Pan fried fish with succulent flesh and golden crispy skin, with a spoonful of lemon butter drizzled over and a pile of indulgent, creamed spinach. The absolutely best thing to do with a boring bass or bream fillet.
Call it what it is: pan fried
Pan fried sea bass or bream with crispy skin; what a great way to cook fish. Before we get on to the details and secrets of how to perfectly cook a fish fillet in a pan, allow me a little rant on the semantics: there seems to be something embarrassing about saying the word ‘fried’ out loud.
Unhealthy? Hardly in case of this recipe; if you cook your fish in a good non-stick pan you will only need the drop of oil that will make the skin crisp. Various recipe authors variously use ridiculous euphemisms like ‘pan fried’ (as opposed to what? fried in a kettle?), ‘pan roasted’, ‘seared’ or ‘sautéed’.
I only hesitate to call this dish ‘fried fish’ as that expression brings deep fried breaded seafood to mind. So I settle on ‘pan frying’ for my recipe which at least accurately reflects what happens to the fish.
How to pan fry fish?
And what happens to it is very simple. Rinse your fillets and pat very well dry with kitchen towels. Check for bones. Not too thick, flattish fish fillets work best here: sea bass and bream, small haddock or hake, sole or luxurious brill and turbot.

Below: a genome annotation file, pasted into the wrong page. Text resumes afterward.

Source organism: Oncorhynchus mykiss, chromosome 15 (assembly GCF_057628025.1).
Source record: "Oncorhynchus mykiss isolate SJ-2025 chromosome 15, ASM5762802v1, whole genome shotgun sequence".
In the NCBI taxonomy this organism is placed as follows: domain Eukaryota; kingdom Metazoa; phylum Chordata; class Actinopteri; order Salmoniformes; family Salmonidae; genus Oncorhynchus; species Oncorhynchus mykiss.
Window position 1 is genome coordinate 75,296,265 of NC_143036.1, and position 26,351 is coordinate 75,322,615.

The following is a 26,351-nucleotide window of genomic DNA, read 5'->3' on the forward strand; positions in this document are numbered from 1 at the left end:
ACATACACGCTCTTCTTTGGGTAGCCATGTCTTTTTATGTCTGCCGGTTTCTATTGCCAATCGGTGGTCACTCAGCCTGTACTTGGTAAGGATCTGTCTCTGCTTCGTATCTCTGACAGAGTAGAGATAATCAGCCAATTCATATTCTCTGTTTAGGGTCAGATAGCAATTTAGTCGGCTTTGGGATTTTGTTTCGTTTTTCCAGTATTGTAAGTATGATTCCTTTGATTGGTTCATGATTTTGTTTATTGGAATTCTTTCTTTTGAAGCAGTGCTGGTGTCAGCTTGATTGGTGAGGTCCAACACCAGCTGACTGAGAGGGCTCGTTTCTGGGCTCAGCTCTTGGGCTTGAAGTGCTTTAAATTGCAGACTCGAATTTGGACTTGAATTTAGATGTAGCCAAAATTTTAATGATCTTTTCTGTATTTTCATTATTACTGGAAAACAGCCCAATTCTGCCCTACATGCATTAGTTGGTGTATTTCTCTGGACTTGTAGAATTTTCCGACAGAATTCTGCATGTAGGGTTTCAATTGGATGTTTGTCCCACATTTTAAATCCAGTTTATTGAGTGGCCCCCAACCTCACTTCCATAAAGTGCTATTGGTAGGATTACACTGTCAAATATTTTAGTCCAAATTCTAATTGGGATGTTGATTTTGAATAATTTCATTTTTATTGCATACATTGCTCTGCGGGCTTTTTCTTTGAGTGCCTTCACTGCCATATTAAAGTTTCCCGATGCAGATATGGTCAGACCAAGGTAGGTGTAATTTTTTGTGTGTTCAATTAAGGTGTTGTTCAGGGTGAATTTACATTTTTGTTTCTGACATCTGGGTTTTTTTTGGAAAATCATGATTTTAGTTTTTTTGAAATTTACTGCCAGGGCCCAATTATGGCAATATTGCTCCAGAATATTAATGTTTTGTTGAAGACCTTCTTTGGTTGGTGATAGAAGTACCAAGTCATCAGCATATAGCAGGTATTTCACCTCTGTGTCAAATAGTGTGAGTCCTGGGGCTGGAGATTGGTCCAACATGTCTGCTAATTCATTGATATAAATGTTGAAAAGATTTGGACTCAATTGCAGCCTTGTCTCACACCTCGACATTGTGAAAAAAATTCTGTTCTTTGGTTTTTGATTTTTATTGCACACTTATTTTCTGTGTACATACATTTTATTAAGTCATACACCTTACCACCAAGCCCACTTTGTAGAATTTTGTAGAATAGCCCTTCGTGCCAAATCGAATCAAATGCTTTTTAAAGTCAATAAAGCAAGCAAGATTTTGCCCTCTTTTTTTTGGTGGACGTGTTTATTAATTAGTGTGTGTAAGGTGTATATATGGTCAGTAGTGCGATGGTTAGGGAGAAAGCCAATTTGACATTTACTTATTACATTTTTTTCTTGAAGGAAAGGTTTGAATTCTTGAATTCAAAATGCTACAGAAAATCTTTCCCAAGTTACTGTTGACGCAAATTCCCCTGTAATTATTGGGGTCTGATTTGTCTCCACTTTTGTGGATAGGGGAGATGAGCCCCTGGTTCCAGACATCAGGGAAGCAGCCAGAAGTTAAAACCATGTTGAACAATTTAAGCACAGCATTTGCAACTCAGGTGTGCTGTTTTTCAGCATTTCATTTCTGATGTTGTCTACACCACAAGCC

The fillets shouldn’t be too thick obviously so is you want to cook salmon this way, pick the tail end fillets.
How to cook skin-on fillets?
I completely recommend skin-on fillets, provided they have been scaled. If you don’t eat the skin you won’t mind but I’d say it’s the best part in this case: golden, crunchy and crisp.
How to achieve it? How to avoid scraps of skin melded to the pan, flesh falling to bits and everything a sorry mess?
The secret is dry skin and hot pan, that’s all. Keep your fillets on a plate skin side up while you prepare your veg and other things and pat the skin dry with a kitchen towel once more before it hits the pan. Don’t try to push the fish around the pan for a minute but let it curl up and then relax in its own time. The result is guaranteed.
Perfect creamed spinach
As it is the perfect accompaniment to this pan fried fish, here's my favourite method of cooking it; foolproof as well. Whether you use frozen or fresh spinach matters not; but it must not be soggy.
If you have frozen spinach, thaw it thoroughly. Fresh leaves need to be washed and blanched, in a pan of boiling water or for 2 minutes in microwave at full blast. And either way squeeze the living daylights from the spinach and chop it roughly.
Then it's just the case of making simple cream sauce, seasoned with a little nutmeg and a lot of garlic. Double cream cooks down rather quickly, but adding spinach into the sauce will add liquid again so it needs to cook longer to evaporate. I do dislike a puddle of spinach water on my plate, don't you?
All that remains to be served with this dish is a small mound of perfect, buttery mash.